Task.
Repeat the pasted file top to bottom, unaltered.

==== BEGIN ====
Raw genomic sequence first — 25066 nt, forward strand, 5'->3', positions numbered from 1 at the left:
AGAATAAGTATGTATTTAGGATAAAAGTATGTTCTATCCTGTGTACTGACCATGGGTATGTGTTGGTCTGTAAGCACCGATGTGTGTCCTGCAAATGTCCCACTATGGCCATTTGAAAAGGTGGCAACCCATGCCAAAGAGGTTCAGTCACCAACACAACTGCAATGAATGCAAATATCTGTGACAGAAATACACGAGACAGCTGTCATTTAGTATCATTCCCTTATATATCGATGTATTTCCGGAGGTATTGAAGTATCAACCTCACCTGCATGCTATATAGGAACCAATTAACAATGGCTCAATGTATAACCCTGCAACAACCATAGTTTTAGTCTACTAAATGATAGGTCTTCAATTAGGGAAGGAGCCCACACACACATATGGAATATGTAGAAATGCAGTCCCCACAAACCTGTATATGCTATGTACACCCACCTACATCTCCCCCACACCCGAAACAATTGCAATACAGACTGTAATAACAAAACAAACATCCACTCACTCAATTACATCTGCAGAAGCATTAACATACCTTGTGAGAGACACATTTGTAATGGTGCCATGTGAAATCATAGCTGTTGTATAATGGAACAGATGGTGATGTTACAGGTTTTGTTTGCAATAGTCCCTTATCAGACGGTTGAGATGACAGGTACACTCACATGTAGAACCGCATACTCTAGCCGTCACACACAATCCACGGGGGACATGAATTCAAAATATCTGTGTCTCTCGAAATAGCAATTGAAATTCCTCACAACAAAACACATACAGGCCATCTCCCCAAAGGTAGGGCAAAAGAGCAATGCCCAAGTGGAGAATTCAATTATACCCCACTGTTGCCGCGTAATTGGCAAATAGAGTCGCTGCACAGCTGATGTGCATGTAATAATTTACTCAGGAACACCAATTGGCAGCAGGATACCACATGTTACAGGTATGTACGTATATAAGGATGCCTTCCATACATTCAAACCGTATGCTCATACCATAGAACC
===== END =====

Raw genomic sequence first — 25066 nt, forward strand, 5'->3', positions numbered from 1 at the left:
AGAATAAGTATGTATTTAGGATAAAAGTATGTTCTATCCTGTGTACTGACCATGGGTATGTGTTGGTCTGTAAGCACCGATGTGTGTCCTGCAAATGTCCCACTATGGCCATTTGAAAAGGTGGCAACCCATGCCAAAGAGGTTCAGTCACCAACACAACTGCAATGAATGCAAATATCTGTGACAGAAATACACGAGACAGCTGTCATTTAGTATCATTCCCTTATATATCGATGTATTTCCGGAGGTATTGAAGTATCAACCTCACCTGCATGCTATATAGGAACCAATTAACAATGGCTCAATGTATAACCCTGCAACAACCATAGTTTTAGTCTACTAAATGATAGGTCTTCAATTAGGGAAGGAGCCCACACACACATATGGAATATGTAGAAATGCAGTCCCCACAAACCTGTATATGCTATGTACACCCACCTACATCTCCCCCACACCCGAAACAATTGCAATACAGACTGTAATAACAAAACAAACATCCACTCACTCAATTACATCTGCAGAAGCATTAACATACCTTGTGAGAGACACATTTGTAATGGTGCCATGTGAAATCATAGCTGTTGTATAATGGAACAGATGGTGATGTTACAGGTTTTGTTTGCAATAGTCCCTTATCAGACGGTTGAGATGACAGGTACACTCACATGTAGAACCGCATACTCTAGCCGTCACACACAATCCACGGGGGACATGAATTCAAAATATCTGTGTCTCTCGAAATAGCAATTGAAATTCCTCACAACAAAACACATACAGGCCATCTCCCCAAAGGTAGGGCAAAAGAGCAATGCCCAAGTGGAGAATTCAATTATACCCCACTGTTGCCGCGTAATTGGCAAATAGAGTCGCTGCACAGCTGATGTGCATGTAATAATTTACTCAGGAACACCAATTGGCAGCAGGATACCACATGTTACAGGTATGTACGTATATAAGGATGCCTTCCATACATTCAAACCGTATGCTCATACCATAGAACC